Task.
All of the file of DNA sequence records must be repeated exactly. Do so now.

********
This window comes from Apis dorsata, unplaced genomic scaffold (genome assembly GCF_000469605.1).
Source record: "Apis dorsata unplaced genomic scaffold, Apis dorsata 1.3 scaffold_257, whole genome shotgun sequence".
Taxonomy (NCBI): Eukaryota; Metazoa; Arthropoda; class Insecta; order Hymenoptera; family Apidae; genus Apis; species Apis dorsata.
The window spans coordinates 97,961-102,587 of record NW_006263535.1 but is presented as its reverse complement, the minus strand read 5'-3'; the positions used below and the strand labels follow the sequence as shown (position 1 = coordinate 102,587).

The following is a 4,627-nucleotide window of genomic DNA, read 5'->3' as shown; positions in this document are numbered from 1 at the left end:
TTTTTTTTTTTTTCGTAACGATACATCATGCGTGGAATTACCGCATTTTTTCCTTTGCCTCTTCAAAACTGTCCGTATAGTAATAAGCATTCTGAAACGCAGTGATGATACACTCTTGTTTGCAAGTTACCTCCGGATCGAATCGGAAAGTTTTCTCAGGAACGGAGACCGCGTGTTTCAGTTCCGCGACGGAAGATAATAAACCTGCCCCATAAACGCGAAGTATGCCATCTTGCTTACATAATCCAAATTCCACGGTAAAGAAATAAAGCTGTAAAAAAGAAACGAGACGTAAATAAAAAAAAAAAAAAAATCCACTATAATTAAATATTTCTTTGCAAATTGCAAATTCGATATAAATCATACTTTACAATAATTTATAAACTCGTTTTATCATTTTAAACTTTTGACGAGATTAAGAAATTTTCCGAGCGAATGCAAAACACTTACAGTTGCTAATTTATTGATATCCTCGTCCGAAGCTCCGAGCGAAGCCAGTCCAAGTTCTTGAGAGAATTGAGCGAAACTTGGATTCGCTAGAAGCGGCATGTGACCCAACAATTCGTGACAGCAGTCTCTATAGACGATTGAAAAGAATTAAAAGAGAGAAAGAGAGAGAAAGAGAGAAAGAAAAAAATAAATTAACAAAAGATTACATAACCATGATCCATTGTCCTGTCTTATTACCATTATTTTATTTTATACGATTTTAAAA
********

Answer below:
This window comes from Apis dorsata, unplaced genomic scaffold (genome assembly GCF_000469605.1).
Source record: "Apis dorsata unplaced genomic scaffold, Apis dorsata 1.3 scaffold_257, whole genome shotgun sequence".
Taxonomy (NCBI): Eukaryota; Metazoa; Arthropoda; class Insecta; order Hymenoptera; family Apidae; genus Apis; species Apis dorsata.
The window spans coordinates 97,961-102,587 of record NW_006263535.1 but is presented as its reverse complement, the minus strand read 5'-3'; the positions used below and the strand labels follow the sequence as shown (position 1 = coordinate 102,587).

The following is a 4,627-nucleotide window of genomic DNA, read 5'->3' as shown; positions in this document are numbered from 1 at the left end:
TTTTTTTTTTTTTCGTAACGATACATCATGCGTGGAATTACCGCATTTTTTCCTTTGCCTCTTCAAAACTGTCCGTATAGTAATAAGCATTCTGAAACGCAGTGATGATACACTCTTGTTTGCAAGTTACCTCCGGATCGAATCGGAAAGTTTTCTCAGGAACGGAGACCGCGTGTTTCAGTTCCGCGACGGAAGATAATAAACCTGCCCCATAAACGCGAAGTATGCCATCTTGCTTACATAATCCAAATTCCACGGTAAAGAAATAAAGCTGTAAAAAAGAAACGAGACGTAAATAAAAAAAAAAAAAAAATCCACTATAATTAAATATTTCTTTGCAAATTGCAAATTCGATATAAATCATACTTTACAATAATTTATAAACTCGTTTTATCATTTTAAACTTTTGACGAGATTAAGAAATTTTCCGAGCGAATGCAAAACACTTACAGTTGCTAATTTATTGATATCCTCGTCCGAAGCTCCGAGCGAAGCCAGTCCAAGTTCTTGAGAGAATTGAGCGAAACTTGGATTCGCTAGAAGCGGCATGTGACCCAACAATTCGTGACAGCAGTCTCTATAGACGATTGAAAAGAATTAAAAGAGAGAAAGAGAGAGAAAGAGAGAAAGAAAAAAATAAATTAACAAAAGATTACATAACCATGATCCATTGTCCTGTCTTATTACCATTATTTTATTTTATACGATTTTAAAA